He’s famous for leading the nighttime aerial bombing raid on Tokyo in the opening days of World War II, a feat that earned him the Medal of Honor. He commanded the Eighth Air Force and broke the back of the Luftwaffe.
But James H. Doolittle also nearly blew the biggest intelligence advantage the Allies had – ULTRA.
So, how in the world did this hero manage to do that? The big problem was that Doolittle had a habit of leading from the front. In fact, an obituary in the Los Angeles Times revealed how he lead the Tokyo Raid.
Though General Henry H. “Hap” Arnold, the Army Air Corps Chief of Staff, wanted Doolittle to hang back and act as his chief aide, Doolittle made a run around the Army Air Corps staff and got the spot to lead the raid.
Doolittle survived the Tokyo Raid and escaping China ahead of Japanese forces. But he wasn’t quite done going too far forward.
While commanding the 12th Air Force in Africa, he drew the wrath of Gen. Dwight D. Eisenhower. According to Dik Daso’s biography “Doolittle,” Eisenhower had called Doolittle’s HQ to talk with the general. Doolittle wasn’t in the HQ, he was in a Spitfire taking it for a test flight. Eisenhower expressed his displeasure with his subordinate.
But Doolittle just didn’t take the hint. Even when he commanded the Eighth Air Force, he kept flying missions. Retired Navy Capt. G. H. Spaulding noted that Doolittle would continue to fly even after he was briefed on ULTRA – the Allied codebreaking effort that targeted Germany’s Enigma machine.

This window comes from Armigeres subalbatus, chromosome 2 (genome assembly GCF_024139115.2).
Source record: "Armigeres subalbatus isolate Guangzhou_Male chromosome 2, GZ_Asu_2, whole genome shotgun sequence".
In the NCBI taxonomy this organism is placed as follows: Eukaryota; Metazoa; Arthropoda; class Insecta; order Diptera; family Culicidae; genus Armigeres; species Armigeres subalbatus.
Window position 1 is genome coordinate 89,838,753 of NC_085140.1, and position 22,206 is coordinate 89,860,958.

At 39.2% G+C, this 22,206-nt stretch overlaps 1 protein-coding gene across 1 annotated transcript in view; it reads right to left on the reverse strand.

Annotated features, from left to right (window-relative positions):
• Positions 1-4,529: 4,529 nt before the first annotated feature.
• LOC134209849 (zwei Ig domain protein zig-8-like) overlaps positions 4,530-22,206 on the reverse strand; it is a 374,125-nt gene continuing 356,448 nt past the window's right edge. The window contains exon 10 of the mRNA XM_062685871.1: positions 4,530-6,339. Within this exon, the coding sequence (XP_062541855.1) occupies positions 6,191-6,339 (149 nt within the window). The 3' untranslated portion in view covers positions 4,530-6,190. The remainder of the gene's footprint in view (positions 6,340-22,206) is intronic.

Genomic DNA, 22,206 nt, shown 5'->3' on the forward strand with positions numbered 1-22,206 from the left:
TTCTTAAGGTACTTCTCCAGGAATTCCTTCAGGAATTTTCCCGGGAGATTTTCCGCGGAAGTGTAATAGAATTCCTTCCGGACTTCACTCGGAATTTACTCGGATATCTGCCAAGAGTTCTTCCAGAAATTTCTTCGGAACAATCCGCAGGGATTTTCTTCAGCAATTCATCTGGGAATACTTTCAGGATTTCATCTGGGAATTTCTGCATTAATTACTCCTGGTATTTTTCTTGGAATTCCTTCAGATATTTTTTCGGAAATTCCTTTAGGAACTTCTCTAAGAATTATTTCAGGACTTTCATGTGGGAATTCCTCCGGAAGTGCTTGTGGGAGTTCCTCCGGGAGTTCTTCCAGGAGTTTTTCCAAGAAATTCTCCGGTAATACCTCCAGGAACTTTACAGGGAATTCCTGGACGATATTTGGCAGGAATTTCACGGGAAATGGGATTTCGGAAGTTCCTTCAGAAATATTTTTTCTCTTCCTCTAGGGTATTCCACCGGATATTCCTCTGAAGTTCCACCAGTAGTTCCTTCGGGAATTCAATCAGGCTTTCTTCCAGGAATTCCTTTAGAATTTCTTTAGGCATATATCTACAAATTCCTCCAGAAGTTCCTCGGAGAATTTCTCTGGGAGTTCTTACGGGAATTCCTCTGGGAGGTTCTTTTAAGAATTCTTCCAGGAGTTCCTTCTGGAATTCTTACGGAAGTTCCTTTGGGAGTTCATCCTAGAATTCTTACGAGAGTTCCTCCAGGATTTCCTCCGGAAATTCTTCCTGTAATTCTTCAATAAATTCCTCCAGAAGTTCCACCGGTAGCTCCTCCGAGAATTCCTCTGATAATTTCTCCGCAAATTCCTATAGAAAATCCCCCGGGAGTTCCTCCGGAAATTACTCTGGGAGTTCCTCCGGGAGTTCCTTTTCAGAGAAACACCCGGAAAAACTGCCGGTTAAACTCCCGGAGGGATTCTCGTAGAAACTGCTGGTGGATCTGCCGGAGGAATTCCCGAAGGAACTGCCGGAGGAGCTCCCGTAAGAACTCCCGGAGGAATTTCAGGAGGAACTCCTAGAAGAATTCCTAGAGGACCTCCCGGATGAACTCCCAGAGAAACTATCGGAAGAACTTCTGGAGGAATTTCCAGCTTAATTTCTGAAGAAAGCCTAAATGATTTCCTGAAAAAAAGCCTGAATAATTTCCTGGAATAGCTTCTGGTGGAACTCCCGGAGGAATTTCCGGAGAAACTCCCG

On June 27, 1944, Doolittle allowed his new intelligence officer, Brig. Gen. Arthur Vanaman — who also had been briefed in on ULTRA — to fly what was supposed to be a “milk run” over Germany. Doolittle had flown a number of times, and made it back, but Vanaman would not be so lucky.
German flak scored a hit on Vanaman’s plane. The pilot ordered the crew to bail out. About half did before control of the plane was restored. The plane returned to base, with news that Vanaman had bailed out over enemy territory.
In his 2007 book Masters of the Air, Donald L. Miller needed only one word to describe Eisenhower’s reaction to Doolittle’s decision to let Vanaman fly that mission: Furious. Luckily, the Germans didn’t ask Vanaman any questions at all. They kept him as a POW until the end of the war. Vanaman would retire from the Air Force as a major general in 1954, according to the Air Force’s official biography of him.
According to an official biography on the Air Force web site, Doolittle would retire from the Air Force as a lieutenant general in 1959. In 1985, he would receive a fourth star from President Reagan. A very lengthy and remarkable career for a man who almost blew the biggest secret of the war.